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Another fragment issue

From: Aaron Swartz <aswartz@swartzfam.com>
Date: Sun, 13 May 2001 00:38:33 -0500
To: RDF Interest <www-rdf-interest@w3.org>
CC: "Roy T. Fielding" <fielding@ebuilt.com>
Message-ID: <B7238808.B556%aswartz@swartzfam.com>
I have recently realized that RDF fragment issues are more confusing than I
previously thought. To add to the complication there is the serious problem
that the RDF definition of resource is different than the established Web

Graham Klyne (first?) spotted this with his terminology definitions[1]. At
the time I didn't understand the issue and so when Danbri made it seem[2] as
if the problem were simply referring to things not available over the
Internet I didn't worry about it anymore.

I now realize the problem was far more serious than I had ever imagined.
When a recent discussion on #rdfig[3] brought the issue to my attention once
again, I looked at the URI specification and tried to make sense of it. This
is what I discovered:

http://example.org/q.html?aaa is a URI. It is bound to a resource.

http://example.org/q.html?aaa#foo is a URI-reference. It refers to the URI
mentioned above, along with the fragment "foo" to aid applications in
viewing a representation of the resource. Thus, http://example.org/#foo and
http://example.org/#bar refer to the same resource based on the URI spec.

To understand why this is true, you must understand a bit about Web
architecture. When resolving a URI reference, the application put the
fragment "in its back pocket" as TimBL said. It then sends the rest of the
URI to the server, gets back a document, and based on the mime type of the
document decides how to use the fragment.

Because the fragment is mime-type-dependent and the server never sees it,
the fragment does not refer to a portion or a view of a resource. Instead,
it merely refers to a portion or view of a representation -- the bag of bits
that HTTP sends back when you ask it for a URI. Claiming that it does refer
to a portion of a resource creates serious inconsistencies in the Web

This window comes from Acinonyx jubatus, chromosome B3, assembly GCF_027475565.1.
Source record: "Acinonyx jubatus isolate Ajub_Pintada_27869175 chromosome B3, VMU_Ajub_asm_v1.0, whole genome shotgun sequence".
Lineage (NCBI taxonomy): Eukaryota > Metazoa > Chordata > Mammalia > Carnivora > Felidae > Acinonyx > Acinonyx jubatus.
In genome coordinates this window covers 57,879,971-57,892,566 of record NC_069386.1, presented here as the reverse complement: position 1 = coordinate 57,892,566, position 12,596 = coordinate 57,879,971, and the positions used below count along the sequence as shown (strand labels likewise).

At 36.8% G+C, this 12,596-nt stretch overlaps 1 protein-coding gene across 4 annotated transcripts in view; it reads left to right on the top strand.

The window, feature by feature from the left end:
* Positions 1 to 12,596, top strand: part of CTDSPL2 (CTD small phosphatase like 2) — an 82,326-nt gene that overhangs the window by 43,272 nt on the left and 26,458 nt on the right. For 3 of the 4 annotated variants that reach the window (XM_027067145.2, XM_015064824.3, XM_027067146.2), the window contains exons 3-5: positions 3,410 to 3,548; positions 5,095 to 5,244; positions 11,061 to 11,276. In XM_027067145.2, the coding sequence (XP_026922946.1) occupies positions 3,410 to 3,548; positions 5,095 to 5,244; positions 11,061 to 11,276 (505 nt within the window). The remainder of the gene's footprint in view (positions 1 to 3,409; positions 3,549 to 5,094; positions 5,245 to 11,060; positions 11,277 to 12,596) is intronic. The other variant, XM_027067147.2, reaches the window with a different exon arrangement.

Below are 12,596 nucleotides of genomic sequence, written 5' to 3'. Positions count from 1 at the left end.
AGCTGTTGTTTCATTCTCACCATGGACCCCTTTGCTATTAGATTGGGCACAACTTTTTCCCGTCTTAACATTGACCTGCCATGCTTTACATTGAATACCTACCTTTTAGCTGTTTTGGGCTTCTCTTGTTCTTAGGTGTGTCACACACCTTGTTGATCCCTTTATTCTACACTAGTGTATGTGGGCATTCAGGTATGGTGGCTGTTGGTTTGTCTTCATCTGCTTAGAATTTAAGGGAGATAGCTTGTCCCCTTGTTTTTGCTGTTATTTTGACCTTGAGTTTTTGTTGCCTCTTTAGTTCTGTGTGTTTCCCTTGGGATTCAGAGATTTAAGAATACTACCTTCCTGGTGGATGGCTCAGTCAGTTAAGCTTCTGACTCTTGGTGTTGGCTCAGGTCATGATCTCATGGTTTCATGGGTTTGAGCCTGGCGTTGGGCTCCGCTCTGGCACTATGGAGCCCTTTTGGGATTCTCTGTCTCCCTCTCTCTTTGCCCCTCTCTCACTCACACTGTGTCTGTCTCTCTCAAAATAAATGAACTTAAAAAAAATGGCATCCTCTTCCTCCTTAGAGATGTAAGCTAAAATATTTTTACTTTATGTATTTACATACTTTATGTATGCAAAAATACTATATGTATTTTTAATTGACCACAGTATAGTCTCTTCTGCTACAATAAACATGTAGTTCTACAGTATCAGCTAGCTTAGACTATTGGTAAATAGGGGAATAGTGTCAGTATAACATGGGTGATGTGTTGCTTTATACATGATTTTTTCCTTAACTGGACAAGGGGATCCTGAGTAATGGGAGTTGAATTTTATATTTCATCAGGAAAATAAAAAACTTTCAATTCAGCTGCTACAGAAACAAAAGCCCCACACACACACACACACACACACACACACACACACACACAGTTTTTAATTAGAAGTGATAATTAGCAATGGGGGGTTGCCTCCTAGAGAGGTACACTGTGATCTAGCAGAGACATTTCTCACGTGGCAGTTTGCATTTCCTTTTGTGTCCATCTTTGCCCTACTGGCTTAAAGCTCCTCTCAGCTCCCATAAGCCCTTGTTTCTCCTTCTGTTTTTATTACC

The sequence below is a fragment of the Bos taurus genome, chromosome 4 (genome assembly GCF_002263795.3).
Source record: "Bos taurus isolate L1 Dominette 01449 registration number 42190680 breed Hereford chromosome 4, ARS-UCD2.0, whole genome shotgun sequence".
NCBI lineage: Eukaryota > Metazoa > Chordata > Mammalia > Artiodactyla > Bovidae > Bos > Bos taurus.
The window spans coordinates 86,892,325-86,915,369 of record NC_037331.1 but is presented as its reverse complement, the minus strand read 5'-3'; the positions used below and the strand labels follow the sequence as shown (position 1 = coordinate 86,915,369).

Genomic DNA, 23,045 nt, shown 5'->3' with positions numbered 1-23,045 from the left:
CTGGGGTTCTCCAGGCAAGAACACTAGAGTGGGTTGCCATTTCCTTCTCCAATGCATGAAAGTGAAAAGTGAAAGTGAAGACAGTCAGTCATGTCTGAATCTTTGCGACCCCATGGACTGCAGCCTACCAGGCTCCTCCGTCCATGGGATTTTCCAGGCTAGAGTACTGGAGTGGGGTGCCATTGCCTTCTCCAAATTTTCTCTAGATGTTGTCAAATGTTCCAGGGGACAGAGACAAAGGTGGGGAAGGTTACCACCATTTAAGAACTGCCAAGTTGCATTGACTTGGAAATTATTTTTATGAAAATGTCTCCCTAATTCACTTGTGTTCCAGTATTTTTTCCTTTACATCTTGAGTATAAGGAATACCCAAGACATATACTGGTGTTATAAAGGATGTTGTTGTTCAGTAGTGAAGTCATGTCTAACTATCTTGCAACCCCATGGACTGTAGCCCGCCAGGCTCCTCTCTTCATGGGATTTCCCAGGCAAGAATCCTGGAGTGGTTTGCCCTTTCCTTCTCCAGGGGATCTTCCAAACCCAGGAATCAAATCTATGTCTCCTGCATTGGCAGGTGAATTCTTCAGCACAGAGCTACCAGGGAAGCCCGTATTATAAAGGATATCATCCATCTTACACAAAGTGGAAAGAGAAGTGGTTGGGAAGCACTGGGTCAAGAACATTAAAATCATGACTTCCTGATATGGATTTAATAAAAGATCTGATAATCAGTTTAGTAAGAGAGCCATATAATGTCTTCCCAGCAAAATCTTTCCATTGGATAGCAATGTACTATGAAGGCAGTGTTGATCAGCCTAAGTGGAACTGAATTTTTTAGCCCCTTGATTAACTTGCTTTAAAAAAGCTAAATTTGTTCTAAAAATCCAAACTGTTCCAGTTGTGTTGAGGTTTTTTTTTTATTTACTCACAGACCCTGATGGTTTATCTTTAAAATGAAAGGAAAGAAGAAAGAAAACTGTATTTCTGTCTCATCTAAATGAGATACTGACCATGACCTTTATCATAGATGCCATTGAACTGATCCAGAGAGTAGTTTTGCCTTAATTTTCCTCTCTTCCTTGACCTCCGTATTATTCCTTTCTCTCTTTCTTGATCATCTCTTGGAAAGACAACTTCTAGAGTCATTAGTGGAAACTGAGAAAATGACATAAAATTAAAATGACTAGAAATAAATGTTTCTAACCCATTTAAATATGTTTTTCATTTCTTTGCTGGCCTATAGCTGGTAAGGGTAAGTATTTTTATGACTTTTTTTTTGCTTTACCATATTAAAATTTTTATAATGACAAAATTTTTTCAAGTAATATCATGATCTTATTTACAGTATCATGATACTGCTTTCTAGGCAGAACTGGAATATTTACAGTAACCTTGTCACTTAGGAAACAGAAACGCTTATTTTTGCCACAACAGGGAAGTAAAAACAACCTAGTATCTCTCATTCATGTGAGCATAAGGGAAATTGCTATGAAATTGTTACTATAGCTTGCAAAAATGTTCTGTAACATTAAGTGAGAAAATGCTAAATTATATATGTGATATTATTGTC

architecture, as RDF has discovered, to some extent.

The RDF spec defines resource differently claiming that it also contains a
fragment, referring to a no-longer-existing Internet-Draft:

    Resources are always named by URIs plus optional anchor ids (see [URI]).
    Anything can have a URI; the extensibility of URIs allows the
    introduction of identifiers for any entity imaginable.

[URI] http://www.ietf.org/internet-drafts/draft-fielding-uri-syntax-04.txt

The Internet-Draft was obsoleted by the current URI RFC, which DOES NOT
define resources in this way.

I queried the W3C's URI list[4] and no less an expert on Web architecture
than Roy Fielding responded that he believed my view was correct. Dan
Connolly disagreed with my interpretation and claimed that the spec was
neutral on the issue.

Either way, RDF (and the RDF Core WG) needs to justify and document this
significant change from the URI RFCs. Sadly, since so many RDF properties
and documents refer to URIs with fragment identifiers, this issue could
cause serious problems were RDF to change its definition.

I see no easy solution to this issue. Continuing on with RDF's special
definition will exacerbate the problems with fragments that we have already
seen. Yet, if we change the definition, we will obsolete many RDF documents
and vocabularies. 

    :We :between ( [a :Rock] [ a :Place ; :feel :Hard ] ) .

    "We're between a rock and a hard place."

Sowa might say[5].

[1] http://lists.w3.org/Archives/Public/www-rdf-interest/2001Jan/0006.html
[2] http://lists.w3.org/Archives/Public/www-rdf-interest/2001Jan/0104.html
[3] http://rdfig.xmlhack.com/2001/05/08/2001-05-08.html#989341115.745719
[4] http://lists.w3.org/Archives/Public/uri/2001May/0017.html
[5] http://www.bestweb.net/~sowa/cg/cgexampw.htm#Ex_4
[ Aaron Swartz | me@aaronsw.com | http://www.aaronsw.com ]
Received on Sunday, 13 May 2001 01:38:43 UTC

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